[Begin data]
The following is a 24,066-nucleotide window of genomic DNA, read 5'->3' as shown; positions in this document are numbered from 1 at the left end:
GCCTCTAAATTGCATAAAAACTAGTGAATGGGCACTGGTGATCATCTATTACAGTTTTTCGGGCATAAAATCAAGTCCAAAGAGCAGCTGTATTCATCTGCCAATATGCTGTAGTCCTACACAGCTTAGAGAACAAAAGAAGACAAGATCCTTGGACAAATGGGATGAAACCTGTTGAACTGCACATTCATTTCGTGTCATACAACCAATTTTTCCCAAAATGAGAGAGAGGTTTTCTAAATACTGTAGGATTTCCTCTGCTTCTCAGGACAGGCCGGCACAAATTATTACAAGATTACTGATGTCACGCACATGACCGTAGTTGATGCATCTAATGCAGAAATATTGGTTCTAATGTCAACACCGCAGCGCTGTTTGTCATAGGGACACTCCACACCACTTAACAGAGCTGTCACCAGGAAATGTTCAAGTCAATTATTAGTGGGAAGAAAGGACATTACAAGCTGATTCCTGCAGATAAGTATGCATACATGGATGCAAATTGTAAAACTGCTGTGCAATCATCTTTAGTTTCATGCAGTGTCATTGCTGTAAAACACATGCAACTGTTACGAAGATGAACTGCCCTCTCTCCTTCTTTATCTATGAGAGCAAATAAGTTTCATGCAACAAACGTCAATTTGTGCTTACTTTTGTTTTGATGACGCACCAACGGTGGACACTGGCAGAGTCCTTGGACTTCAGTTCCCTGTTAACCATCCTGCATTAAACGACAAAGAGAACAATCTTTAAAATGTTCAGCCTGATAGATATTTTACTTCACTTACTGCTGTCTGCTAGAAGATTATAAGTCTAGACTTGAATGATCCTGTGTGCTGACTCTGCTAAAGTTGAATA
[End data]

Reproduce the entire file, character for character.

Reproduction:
The following is a 24,066-nucleotide window of genomic DNA, read 5'->3' as shown; positions in this document are numbered from 1 at the left end:
GCCTCTAAATTGCATAAAAACTAGTGAATGGGCACTGGTGATCATCTATTACAGTTTTTCGGGCATAAAATCAAGTCCAAAGAGCAGCTGTATTCATCTGCCAATATGCTGTAGTCCTACACAGCTTAGAGAACAAAAGAAGACAAGATCCTTGGACAAATGGGATGAAACCTGTTGAACTGCACATTCATTTCGTGTCATACAACCAATTTTTCCCAAAATGAGAGAGAGGTTTTCTAAATACTGTAGGATTTCCTCTGCTTCTCAGGACAGGCCGGCACAAATTATTACAAGATTACTGATGTCACGCACATGACCGTAGTTGATGCATCTAATGCAGAAATATTGGTTCTAATGTCAACACCGCAGCGCTGTTTGTCATAGGGACACTCCACACCACTTAACAGAGCTGTCACCAGGAAATGTTCAAGTCAATTATTAGTGGGAAGAAAGGACATTACAAGCTGATTCCTGCAGATAAGTATGCATACATGGATGCAAATTGTAAAACTGCTGTGCAATCATCTTTAGTTTCATGCAGTGTCATTGCTGTAAAACACATGCAACTGTTACGAAGATGAACTGCCCTCTCTCCTTCTTTATCTATGAGAGCAAATAAGTTTCATGCAACAAACGTCAATTTGTGCTTACTTTTGTTTTGATGACGCACCAACGGTGGACACTGGCAGAGTCCTTGGACTTCAGTTCCCTGTTAACCATCCTGCATTAAACGACAAAGAGAACAATCTTTAAAATGTTCAGCCTGATAGATATTTTACTTCACTTACTGCTGTCTGCTAGAAGATTATAAGTCTAGACTTGAATGATCCTGTGTGCTGACTCTGCTAAAGTTGAATA